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Show #16/4403. A Garden Oasis In Atlanta

Summary of Show

Edible Plants
One of the hottest trends in gardening, and has been so for some time, is EDIBLE PLANTS. Getting folks more connected with their food and where their food comes from is important. It's thrilling to see the plants, to pick food fresh off the plants is super exciting. This is by far one of the most popular gardens at ABG. People love to come in and ask tons of questions. It is great to show people where their food is coming from, what the plant actually looks like before the vegetables get harvested, even what they look like when they are harvested.
For More Information Click here

Vegetables In Containers
Amanda also has a number of CONTAINERS that are wonderful examples of what can be done if one only has a patio or a back deck. One can still grow vegetables. They are very aware that not everybody in the city has large plots of land where they can grow things. A lot of people are relegated to having pots, thus like to show that one can grow vegetables in those pots. They have a whole array of sizes. Most of the things that are in their pots are bred for, or do really well in pots.
For More Information Click here

Fruity Plants
Eric notices that they have many different, unusual ways of using FRUITY PLANTS in this garden and asks Amanda to talk about some she particularly likes. Some of trees have been espaliered and they have several throughout this garden. Espalier is a French term, which refers to a way of pruning plants. These plants are really well suited for small spaces because they grow flat on a wall.
For More Information Click here

Aquatic Plants
In addition to the vegetables and fruits another thing Eric thinks is especially nice are the AQUATIC PLANTS. He can't say that he has often seen rice growing, yet it is on display right here. It is one of the little bit odder displays in the edible garden. They try to show things that are not traditionally grown in aquatic environments. This year they are growing rice and it is one of the most popular aquatic crops.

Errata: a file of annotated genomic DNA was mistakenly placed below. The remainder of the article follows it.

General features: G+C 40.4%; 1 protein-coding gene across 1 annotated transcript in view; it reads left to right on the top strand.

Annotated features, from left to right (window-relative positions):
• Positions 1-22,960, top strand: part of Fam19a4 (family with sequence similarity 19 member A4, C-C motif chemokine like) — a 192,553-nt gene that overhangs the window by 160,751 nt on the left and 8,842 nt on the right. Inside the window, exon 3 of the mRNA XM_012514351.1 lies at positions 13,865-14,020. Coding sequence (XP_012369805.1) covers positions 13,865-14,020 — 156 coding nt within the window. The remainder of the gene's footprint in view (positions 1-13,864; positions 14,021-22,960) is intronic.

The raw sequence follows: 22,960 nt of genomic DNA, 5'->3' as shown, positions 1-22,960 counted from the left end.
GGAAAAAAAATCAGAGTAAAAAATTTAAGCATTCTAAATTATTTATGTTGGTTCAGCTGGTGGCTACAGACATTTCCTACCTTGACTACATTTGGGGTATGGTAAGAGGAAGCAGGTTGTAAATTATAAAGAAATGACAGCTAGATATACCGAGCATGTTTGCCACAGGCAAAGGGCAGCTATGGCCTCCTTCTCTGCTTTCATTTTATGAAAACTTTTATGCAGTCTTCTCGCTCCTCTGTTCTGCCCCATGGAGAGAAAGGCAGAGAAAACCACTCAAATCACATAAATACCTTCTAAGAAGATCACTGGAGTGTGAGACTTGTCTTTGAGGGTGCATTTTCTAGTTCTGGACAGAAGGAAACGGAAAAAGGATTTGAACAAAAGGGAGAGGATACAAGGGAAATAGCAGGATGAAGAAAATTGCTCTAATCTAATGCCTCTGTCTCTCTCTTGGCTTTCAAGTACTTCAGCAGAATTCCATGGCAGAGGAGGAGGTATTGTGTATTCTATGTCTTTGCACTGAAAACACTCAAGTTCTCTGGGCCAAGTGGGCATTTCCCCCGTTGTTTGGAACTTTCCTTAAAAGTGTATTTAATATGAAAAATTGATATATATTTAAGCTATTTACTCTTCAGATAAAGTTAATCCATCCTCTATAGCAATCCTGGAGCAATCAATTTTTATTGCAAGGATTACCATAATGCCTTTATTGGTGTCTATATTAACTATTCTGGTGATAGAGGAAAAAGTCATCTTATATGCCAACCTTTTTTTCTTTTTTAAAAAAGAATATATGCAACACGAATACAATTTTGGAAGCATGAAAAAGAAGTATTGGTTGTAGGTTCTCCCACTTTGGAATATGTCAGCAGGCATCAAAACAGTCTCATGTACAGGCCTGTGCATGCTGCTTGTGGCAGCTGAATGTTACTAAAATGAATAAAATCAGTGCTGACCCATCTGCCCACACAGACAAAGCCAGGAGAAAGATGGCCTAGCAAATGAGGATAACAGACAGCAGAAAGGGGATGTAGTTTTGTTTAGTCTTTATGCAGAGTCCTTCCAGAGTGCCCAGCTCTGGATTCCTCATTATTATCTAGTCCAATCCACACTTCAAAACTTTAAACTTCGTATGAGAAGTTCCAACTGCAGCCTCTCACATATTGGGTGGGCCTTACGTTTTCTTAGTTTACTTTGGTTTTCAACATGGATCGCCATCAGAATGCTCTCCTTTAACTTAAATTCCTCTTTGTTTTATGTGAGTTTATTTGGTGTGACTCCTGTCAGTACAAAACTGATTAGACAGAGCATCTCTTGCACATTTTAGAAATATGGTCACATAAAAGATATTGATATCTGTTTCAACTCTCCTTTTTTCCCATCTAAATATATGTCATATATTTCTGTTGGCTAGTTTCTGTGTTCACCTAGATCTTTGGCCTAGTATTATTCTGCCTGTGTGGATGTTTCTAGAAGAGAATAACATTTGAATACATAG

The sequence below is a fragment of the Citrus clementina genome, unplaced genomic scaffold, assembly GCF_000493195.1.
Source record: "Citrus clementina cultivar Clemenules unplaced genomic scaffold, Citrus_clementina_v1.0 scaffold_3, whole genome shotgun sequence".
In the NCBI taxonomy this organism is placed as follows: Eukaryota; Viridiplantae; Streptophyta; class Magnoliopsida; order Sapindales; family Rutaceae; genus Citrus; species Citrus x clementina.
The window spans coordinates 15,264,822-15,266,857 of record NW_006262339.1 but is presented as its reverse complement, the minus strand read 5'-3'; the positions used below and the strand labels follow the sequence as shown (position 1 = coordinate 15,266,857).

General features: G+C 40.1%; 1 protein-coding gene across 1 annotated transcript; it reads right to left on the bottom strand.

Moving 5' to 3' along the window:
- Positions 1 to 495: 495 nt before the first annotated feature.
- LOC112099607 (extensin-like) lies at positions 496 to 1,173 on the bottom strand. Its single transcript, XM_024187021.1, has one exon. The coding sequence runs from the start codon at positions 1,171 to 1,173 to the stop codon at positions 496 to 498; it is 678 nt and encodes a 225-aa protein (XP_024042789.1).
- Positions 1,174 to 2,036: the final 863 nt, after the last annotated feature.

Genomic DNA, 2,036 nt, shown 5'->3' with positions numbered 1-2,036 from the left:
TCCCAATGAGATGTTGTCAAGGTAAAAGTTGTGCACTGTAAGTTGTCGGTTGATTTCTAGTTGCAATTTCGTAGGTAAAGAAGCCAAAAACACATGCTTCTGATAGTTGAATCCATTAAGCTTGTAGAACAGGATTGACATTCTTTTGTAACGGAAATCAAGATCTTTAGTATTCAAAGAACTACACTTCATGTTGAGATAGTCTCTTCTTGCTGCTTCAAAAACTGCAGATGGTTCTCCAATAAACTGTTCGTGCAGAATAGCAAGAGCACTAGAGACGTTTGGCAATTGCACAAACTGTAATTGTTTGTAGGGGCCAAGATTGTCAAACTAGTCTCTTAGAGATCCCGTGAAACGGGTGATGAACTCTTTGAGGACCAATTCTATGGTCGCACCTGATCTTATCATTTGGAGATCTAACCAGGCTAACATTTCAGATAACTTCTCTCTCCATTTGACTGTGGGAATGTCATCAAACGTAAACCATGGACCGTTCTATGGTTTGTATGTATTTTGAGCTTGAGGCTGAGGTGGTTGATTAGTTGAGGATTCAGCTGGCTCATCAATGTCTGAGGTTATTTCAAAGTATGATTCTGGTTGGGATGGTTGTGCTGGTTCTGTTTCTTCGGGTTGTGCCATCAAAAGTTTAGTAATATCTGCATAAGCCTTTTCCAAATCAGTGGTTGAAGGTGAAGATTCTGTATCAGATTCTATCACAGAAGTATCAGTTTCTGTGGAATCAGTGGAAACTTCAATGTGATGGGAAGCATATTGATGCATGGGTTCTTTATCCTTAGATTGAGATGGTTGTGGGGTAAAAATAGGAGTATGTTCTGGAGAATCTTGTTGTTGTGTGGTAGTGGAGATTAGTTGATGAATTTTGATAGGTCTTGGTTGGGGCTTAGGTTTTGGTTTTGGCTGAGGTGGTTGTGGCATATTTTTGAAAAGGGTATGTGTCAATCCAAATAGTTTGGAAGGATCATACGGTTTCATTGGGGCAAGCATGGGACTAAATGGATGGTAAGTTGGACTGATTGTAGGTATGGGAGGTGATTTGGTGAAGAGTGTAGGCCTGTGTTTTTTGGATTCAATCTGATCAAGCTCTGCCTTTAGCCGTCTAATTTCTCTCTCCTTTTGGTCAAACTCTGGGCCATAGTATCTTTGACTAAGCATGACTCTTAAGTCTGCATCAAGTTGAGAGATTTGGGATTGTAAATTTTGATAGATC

For More Information Click here

Annuals
Some of the highest color, highest impact plants that we use in the garden are ANNUALS. And there is almost every imaginable color of flower and foliage type, plus, importantly, they're available in all different sizes, especially in a public display garden like ABG.
For More Information Click here

Bed Prep-Bed Care
Some other gardens may do it more frequently but here they choose to do two, which means the plantings must last their full season. They do a a full BED PREP before each change out. And use a lot of compost, finding that is one of the best ways to keep your soil healthy. Not only are you adding nutrient content to your soil but are also adding all of those good microbes and all the other good stuff to amp your soil up again.
For More Information Click here

Designing With Annuals
Eric wants to know what kind of things should we, as homeowners, keep in mind when DESIGNING WITH ANNUALS? Amanda suggests we think of annuals as kind of the icing on the cake. Look at it this way - This is the pretty, this is where you can really have fun.
For More Information Click here

TROPICAL PLANTS are often an overlooked item when we are doing a garden design. But they are super high impact. When we pick up the giant, dense, lush foliage the effect is fantastic. Amanda reports they love using tropicals here. Sometimes in April, when you are buying them, they might not look like so much but they put on massive amounts of growth as soon as it gets warm.
For More Information Click here

Chihuly Exhibit
Using sculpture in the garden is a great way to create focal points and provide interesting pops of color. The sculpture on display for this wonderful CHIHULY EXHIBIT is just amazing. Eric wants to know more about the artist. What can you tell me about the artist? Amanda thanks Eric. It is an amazing show. Chihuly is the artist. He is based out of Seattle, Washington and has done exhibitions all over the world throughout his career.